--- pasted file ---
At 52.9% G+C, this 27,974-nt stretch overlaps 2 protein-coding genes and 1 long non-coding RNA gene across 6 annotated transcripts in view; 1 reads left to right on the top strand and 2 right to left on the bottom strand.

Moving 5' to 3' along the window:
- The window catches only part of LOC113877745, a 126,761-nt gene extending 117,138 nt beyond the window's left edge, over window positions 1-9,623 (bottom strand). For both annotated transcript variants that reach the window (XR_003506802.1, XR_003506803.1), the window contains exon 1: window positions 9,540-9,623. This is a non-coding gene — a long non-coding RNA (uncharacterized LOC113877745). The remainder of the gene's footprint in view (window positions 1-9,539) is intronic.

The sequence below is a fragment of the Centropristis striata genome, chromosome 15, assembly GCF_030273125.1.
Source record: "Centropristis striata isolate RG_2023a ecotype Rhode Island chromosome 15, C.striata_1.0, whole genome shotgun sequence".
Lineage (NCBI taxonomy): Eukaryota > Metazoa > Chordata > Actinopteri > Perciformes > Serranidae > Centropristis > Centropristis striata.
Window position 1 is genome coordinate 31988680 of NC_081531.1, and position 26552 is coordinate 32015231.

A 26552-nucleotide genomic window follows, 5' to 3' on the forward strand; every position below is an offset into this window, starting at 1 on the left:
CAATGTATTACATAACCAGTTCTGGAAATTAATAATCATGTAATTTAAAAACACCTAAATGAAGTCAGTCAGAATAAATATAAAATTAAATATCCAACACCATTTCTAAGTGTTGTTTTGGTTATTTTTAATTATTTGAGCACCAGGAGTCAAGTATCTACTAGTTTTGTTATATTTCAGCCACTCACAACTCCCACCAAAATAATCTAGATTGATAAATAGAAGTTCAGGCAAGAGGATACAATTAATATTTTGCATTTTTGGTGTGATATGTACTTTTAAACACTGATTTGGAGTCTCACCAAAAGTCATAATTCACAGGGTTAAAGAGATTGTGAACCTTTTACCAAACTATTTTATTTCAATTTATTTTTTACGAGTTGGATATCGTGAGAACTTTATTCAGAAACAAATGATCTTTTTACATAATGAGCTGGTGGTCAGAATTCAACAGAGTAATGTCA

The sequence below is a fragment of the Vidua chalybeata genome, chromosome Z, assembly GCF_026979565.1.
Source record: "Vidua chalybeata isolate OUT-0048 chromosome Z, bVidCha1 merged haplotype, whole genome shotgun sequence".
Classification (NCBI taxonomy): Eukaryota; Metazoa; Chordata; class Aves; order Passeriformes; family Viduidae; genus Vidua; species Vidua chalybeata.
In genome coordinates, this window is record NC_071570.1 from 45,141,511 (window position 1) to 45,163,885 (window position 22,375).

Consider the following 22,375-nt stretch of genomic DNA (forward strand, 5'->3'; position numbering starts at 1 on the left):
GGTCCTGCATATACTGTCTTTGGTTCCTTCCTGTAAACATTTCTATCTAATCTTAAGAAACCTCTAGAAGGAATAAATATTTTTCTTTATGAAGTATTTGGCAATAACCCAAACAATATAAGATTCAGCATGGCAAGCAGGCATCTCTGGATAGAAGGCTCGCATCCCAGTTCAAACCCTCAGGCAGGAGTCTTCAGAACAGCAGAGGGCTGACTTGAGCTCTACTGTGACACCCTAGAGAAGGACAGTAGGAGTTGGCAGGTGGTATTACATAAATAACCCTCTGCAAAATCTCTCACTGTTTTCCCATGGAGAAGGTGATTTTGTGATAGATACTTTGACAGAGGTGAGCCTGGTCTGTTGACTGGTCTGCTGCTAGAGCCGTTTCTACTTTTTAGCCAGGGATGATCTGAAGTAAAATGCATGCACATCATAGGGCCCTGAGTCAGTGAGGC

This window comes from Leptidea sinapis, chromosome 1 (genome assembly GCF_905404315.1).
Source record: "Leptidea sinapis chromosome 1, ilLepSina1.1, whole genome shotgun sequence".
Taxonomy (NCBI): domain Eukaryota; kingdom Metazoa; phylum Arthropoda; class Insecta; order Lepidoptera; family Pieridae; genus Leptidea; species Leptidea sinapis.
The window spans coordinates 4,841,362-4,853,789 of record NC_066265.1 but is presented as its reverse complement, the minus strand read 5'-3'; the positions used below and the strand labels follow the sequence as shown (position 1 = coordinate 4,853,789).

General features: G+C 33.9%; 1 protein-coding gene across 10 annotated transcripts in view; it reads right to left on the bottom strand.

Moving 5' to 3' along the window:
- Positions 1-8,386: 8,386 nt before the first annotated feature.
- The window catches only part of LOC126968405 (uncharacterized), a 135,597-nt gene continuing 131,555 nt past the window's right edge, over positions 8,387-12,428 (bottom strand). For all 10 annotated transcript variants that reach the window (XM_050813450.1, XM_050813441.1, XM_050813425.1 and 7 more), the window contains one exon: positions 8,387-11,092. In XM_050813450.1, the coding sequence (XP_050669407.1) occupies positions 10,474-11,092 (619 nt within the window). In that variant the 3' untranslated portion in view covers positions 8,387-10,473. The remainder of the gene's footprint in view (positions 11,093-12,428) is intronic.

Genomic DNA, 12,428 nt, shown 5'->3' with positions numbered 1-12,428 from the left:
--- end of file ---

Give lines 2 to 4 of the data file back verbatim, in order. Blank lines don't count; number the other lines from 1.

Moving 5' to 3' along the window:
- The window catches only part of LOC113877745, a 126,761-nt gene extending 117,138 nt beyond the window's left edge, over window positions 1-9,623 (bottom strand). For both annotated transcript variants that reach the window (XR_003506802.1, XR_003506803.1), the window contains exon 1: window positions 9,540-9,623. This is a non-coding gene — a long non-coding RNA (uncharacterized LOC113877745). The remainder of the gene's footprint in view (window positions 1-9,539) is intronic.

The sequence below is a fragment of the Centropristis striata genome, chromosome 15, assembly GCF_030273125.1.